Chisholm Catholic College opened its doors in 1989 as a result of the amalgamation of St Mark’s College and St Thomas Aquinas College. St Mark’s evolved from Christian Brothers’ High School, Highgate which was established in 1936 and a second campus opened by the Brothers in Bedford in 1959. St Thomas Aquinas College, established by the Dominican Sisters, began in Salisbury Street, Inglewood in 1955.
From 1989 to 2002, the new co-educational secondary College had two campuses. The senior students were located on the original St Thomas Aquinas College site in Inglewood and the junior students at the St Mark’s College site in Beaufort Street, Bedford. In 2003 the two campuses were combined onto the Bedford site.
The College was named after Caroline Chisholm, a Catholic social reformer and social justice advocate in colonial New South Wales. Caroline was significant in providing improved living and employment conditions and educational opportunities for migrant families.
Born on 8 May, 1808 in Northampton, England, Caroline received a traditional middle class education. At a young age, she became interested in helping others. Caroline was a quiet but determined young lady. She married Archibald Chisholm, a young army officer, in 1830. She became a Catholic soon after her marriage and remained a committed Catholic for the remainder of her life.
Soon after they were married, she accompanied her husband when he returned to his regiment in India. Soon after her arrival in Madras, India in 1832, Caroline established the “Female School of Industry for the Daughters of European Soldiers” which aimed at providing the girls with future security and self respect.
In 1838, Caroline, her husband and two sons who were born in India sailed for Australia. The family settled at Windsor about 50 kilometres from Sydney and a third child was born in 1839. Caroline again began helping others, this time the young, homeless immigrant girls she saw in Sydney. She was so dedicated to the work that when Archibald was recalled to active army service in China, they decided Caroline and their children would remain in Australia.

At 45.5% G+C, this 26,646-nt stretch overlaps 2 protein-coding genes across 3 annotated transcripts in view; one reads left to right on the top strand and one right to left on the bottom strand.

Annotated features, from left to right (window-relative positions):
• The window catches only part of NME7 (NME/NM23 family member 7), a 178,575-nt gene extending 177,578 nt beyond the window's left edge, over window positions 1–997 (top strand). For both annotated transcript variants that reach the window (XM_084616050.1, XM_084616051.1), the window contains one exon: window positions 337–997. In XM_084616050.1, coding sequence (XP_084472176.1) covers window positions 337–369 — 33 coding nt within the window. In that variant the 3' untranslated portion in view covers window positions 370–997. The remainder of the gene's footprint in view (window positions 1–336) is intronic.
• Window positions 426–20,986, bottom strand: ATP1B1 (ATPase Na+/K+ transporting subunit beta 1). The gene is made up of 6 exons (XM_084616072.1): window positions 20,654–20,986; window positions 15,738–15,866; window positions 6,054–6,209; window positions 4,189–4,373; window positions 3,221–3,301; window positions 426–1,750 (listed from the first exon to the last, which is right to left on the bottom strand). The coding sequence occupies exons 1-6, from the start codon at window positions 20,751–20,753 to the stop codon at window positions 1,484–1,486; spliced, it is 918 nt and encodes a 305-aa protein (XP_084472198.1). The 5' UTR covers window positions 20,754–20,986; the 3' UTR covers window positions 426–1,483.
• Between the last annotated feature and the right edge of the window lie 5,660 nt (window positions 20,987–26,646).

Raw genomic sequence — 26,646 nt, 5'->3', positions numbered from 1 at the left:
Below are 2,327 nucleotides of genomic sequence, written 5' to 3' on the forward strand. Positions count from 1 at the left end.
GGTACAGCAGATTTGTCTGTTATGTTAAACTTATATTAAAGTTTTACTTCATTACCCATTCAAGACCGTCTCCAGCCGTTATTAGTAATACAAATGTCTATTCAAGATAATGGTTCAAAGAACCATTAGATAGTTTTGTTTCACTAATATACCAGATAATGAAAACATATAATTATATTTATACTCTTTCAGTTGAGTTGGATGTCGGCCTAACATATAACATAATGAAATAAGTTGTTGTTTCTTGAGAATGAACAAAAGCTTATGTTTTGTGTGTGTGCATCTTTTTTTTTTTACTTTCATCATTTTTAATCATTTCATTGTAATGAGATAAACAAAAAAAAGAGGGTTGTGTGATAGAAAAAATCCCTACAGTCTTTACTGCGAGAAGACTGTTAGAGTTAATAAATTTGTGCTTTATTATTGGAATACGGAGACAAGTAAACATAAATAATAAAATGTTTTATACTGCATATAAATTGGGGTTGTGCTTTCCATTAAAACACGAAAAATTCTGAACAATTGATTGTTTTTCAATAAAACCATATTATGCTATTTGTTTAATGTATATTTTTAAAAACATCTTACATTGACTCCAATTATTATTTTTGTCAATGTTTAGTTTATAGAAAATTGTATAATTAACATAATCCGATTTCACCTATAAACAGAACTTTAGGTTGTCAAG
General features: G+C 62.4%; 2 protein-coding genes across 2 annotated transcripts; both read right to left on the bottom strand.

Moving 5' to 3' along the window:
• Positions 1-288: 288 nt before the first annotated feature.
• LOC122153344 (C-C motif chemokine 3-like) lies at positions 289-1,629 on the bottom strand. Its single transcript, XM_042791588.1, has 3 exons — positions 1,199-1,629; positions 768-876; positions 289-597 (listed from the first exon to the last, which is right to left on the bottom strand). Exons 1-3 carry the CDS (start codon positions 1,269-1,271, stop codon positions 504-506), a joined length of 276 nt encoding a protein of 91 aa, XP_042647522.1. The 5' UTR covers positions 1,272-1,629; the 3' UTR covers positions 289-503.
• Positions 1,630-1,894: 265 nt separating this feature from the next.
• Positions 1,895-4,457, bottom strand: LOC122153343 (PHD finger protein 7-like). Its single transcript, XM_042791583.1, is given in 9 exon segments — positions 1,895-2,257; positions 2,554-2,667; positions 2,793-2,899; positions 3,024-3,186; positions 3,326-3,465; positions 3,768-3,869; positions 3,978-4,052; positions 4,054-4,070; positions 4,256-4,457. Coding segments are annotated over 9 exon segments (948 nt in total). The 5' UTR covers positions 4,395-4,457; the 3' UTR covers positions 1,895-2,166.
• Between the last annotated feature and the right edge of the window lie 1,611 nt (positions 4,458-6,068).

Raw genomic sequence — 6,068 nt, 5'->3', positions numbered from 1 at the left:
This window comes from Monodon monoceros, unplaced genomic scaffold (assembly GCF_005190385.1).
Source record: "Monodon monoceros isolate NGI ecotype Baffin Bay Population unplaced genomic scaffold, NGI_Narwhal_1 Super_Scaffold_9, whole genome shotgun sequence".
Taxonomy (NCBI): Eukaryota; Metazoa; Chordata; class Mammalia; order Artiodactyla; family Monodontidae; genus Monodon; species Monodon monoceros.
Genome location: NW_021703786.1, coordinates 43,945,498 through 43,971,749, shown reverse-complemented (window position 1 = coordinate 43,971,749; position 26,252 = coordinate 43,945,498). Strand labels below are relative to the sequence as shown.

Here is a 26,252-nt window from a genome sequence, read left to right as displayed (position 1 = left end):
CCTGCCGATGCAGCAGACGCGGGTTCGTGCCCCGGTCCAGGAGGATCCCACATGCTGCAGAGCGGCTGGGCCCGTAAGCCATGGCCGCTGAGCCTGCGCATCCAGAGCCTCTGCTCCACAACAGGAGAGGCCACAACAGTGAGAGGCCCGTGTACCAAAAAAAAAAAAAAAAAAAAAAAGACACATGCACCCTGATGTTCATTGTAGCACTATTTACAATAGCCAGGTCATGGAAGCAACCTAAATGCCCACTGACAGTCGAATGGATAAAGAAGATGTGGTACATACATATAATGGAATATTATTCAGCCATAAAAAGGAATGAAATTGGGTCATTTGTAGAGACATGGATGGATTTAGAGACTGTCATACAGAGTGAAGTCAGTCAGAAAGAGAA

After making suitable arrangements to ensure her children were well cared for, Caroline made this solemn vow on Easter Sunday, 1841: “I resolve in every way to sacrifice my feelings, to surrender all my comforts and to devote myself to work I have at hand. I promise to know neither country nor creed but to serve all justly and impartially.”
Caroline’s work included the establishment of a home for migrant girls in a disused barracks in Sydney and the setting up of an employment registry office. She met the migrant ships, encouraged the girls to stay temporarily in the home and helped them to find employment where they would not be exploited or ill-treated. As a result of Caroline’s actions, migrant ships became less crowded; passengers were better fed and female passengers less likely to be harassed by the crew and other passengers. However, her continuing ill health forced her to return to England in 1866 and she died on Easter Sunday, 25 March, 1877.